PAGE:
Academic Integrity Policy
At Coe College, we expect academic integrity of all members of our community. Academic integrity assumes honesty about the nature of one's work in all situations. Such honesty is at the heart of the educational enterprise and is a pre-condition for intellectual growth. Academic dishonesty is the willful attempt to misrepresent one's work, cheat, plagiarize, or impede other students' academic progress. Academic dishonesty interferes with the mission of the College and will be treated with the utmost seriousness as a violation of community standards.
Forms of Academic Dishonesty:
Cheating is the attempt to deceive an evaluator by claiming credit for work one has not done. It includes (but is not limited to) the use of unauthorized sources of information on in-class or take-home exams, or other assignments; copying from other students on exams, assignments, or lab reports; fabrication of data, research, quotations, or other information; and taking credit for collaborations to which one has not contributed.
Plagiarism is the use of someone else's words or ideas without acknowledgement and, when intentional, is a form of academic dishonesty.
The unacknowledged use of words or ideas from any published or unpublished sources, including Internet resources or other student papers, constitutes plagiarism.
Plagiarism may occur intentionally or unintentionally through the omission of appropriate citations. Any ideas or information the student adopts from a source, whether or not directly quoted, must be acknowledged by specific reference in notes or the text. Any words or phrases that are taken from a source must be quoted and cited. Any paraphrase-the restatement of an idea in your own words-must be cited.
The methods of citation and documentation vary from discipline to discipline. Students are responsible for determining the appropriate method for any given assignment or, in the absence of a clearly stated protocol, using any accepted academic method. Guidelines can be found on the library website and in the Writing Center.
Other forms of academic dishonesty include (but are not limited to) deliberately impeding other students' work and misuse of common academic property, in the libraries, labs, and elsewhere.
Instructors have responsibility for determining whether academic dishonesty has occurred. Instructors shall proceed with sanctions accordingly. Any act of academic dishonesty that results in one of the sanctions below shall be detailed in a formal report filed with the Vice President of Academic Affairs.
Cases of unintentional plagiarism may be dealt with through educational procedures such as further assignments requiring the student to practice documentation and citation methods, or by other means determined by the instructor.
Acts of academic dishonesty will be subject to one or more of the following sanctions:
- failure of the assignment, i.e. exam, paper, lab report, etc.
- failure of the class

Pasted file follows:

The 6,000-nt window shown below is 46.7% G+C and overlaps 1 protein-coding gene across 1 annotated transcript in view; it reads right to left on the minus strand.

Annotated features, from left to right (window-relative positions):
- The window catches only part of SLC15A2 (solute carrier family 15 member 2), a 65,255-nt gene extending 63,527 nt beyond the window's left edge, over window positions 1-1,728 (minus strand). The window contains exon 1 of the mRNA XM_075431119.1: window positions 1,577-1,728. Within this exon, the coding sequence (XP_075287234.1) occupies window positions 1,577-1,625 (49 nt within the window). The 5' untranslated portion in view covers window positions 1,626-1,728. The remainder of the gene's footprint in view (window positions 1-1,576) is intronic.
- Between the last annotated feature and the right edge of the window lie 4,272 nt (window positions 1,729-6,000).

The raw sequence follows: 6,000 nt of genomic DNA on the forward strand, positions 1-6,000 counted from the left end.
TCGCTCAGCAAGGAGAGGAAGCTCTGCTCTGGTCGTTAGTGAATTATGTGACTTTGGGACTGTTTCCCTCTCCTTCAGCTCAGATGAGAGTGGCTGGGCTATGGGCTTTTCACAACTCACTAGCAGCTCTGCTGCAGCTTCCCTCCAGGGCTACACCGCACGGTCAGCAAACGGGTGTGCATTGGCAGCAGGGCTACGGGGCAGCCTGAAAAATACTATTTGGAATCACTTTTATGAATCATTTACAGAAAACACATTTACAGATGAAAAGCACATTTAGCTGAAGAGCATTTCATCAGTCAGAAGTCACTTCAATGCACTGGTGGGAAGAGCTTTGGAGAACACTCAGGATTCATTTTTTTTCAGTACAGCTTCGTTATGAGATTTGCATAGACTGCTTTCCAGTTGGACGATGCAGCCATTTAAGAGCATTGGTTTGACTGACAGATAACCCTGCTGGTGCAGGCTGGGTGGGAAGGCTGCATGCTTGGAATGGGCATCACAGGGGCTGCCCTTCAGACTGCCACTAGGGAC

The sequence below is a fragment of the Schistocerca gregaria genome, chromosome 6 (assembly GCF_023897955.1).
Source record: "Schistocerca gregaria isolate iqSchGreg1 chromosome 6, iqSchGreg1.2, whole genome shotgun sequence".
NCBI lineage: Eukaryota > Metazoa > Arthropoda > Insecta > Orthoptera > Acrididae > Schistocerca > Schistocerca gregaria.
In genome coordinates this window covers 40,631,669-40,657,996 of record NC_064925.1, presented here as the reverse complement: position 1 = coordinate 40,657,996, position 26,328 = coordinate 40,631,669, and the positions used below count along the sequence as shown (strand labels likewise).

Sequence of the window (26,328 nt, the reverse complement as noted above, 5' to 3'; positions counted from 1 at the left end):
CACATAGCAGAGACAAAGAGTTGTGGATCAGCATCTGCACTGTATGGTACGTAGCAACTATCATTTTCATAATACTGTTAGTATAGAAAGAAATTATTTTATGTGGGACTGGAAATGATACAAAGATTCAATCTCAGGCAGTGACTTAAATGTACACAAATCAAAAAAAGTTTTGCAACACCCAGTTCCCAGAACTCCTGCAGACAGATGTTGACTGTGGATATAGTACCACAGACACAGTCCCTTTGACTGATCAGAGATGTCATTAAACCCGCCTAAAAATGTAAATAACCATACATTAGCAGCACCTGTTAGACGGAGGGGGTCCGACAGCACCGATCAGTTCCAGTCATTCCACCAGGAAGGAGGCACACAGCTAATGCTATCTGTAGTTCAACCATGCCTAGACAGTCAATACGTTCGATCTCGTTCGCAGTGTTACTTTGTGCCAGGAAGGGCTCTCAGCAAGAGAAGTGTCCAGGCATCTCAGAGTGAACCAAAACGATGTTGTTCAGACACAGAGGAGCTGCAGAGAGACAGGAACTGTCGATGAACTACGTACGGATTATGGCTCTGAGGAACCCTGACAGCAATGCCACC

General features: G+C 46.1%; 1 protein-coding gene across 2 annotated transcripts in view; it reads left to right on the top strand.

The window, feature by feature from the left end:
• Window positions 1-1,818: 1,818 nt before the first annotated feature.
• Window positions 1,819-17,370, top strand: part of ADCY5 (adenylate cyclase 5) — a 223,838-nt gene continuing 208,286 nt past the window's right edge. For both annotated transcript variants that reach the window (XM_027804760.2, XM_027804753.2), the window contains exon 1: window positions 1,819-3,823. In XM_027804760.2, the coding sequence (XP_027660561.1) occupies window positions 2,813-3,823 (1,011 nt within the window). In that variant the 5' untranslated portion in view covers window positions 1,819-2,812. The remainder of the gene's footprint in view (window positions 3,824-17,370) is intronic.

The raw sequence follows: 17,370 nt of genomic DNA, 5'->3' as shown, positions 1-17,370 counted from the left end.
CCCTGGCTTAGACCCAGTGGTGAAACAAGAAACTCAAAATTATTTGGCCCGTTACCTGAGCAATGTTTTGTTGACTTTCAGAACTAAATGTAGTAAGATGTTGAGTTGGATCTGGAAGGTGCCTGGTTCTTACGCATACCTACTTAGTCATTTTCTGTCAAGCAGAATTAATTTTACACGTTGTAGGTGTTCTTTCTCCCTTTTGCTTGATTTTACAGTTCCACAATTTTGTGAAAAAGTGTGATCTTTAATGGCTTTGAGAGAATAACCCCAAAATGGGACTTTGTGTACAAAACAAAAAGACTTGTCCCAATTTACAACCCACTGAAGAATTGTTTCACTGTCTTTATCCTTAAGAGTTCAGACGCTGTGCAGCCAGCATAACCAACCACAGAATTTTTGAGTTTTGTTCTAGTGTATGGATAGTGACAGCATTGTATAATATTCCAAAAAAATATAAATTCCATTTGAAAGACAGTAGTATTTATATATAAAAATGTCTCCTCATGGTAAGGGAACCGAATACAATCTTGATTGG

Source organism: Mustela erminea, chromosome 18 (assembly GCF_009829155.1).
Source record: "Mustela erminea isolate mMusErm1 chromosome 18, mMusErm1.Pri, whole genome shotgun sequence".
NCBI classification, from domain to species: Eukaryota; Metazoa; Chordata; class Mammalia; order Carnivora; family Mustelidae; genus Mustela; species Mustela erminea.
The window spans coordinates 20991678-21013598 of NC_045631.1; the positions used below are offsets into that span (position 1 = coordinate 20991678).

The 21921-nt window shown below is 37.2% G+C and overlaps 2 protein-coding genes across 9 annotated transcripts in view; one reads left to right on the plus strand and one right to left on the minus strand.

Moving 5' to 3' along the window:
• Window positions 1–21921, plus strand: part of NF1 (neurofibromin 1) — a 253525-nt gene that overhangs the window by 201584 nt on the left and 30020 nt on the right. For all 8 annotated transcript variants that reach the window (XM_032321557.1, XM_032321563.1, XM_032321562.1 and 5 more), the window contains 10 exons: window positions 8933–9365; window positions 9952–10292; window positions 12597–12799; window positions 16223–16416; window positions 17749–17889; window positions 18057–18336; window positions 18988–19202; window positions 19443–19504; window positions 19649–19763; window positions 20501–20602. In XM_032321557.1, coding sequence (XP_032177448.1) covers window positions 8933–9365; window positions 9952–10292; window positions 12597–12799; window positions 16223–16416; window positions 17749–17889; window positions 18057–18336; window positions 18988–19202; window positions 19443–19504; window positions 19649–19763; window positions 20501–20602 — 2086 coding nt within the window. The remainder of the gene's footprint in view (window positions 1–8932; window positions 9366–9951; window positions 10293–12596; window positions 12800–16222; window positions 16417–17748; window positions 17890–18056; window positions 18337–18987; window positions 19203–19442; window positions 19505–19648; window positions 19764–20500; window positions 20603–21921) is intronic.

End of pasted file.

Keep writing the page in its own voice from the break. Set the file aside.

- suspension or expulsion
An instructor may impose the first two of these penalties. Suspension or expulsion may be recommended by the instructor but can only be carried out by the Vice President of Academic Affairs.
Repeated acts of academic dishonesty will result in suspension or expulsion. When academic dishonesty has been determined to have occurred a second time, the Vice President of Academic Affairs shall decide on the student's status at the College.
When an instance of academic dishonesty is suspected, the instructor will meet with the student to discuss the incident and will decide which, if any, of the above sanctions is appropriate.
If the instructor files a report with the Vice President of Academic Affairs, the student will be given a copy and will be notified of the right to appeal. The report will detail the nature of the violation and the steps taken to address it. The report will stay on file with the Vice President of Academic Affairs for five years after the student graduates from or permanently leaves the College. The Vice President of Student Development will be notified that a report has been filed. Information in the file will be confidential, to be shared only at the discretion of the Vice President of Academic Affairs for a legitimate educational or legal purpose.
The student may appeal the charge and/or the sanction within two weeks of receiving the instructor's report by writing a letter to the Vice President of Academic Affairs requesting an appeals hearing. Students wishing to appeal are strongly encouraged to consult with the Director of the Academic Achievement Program (AAP) who has been designated by the College to provide information and advocacy in these matters.
The case will be heard by an Academic Integrity Appeals Board consisting of one faculty member of the Academic Policy Committee, one member of the Executive Committee, one faculty member of Judicial Board, the Vice President of Student Development, and the Vice President of Academic Affairs, who will chair the hearing. The faculty appointments will be made by the Executive Committee. The student may choose to have the Director of AAP present at the hearing. The student and the instructor will each appear as witnesses and each may request that other pertinent witnesses appear.
A majority vote of the Appeals Board is necessary to uphold or overturn a sanction. If a sanction is overturned, the Appeals Board may impose a lesser sanction. The Appeals Board will submit a written finding which will be sent to the student and the faculty member(s) involved in the case and which will become part of the student's file.
Paula O'Loughlin, Provost and Dean of the Faculty
Marty St. Clair, Associate Dean of Faculty Development; Professor of Chemistry
Jenni Archibald, Assistant to the Provost
Chris Upah, Assistant to the Dean of the Faculty; Clark Alumni House Director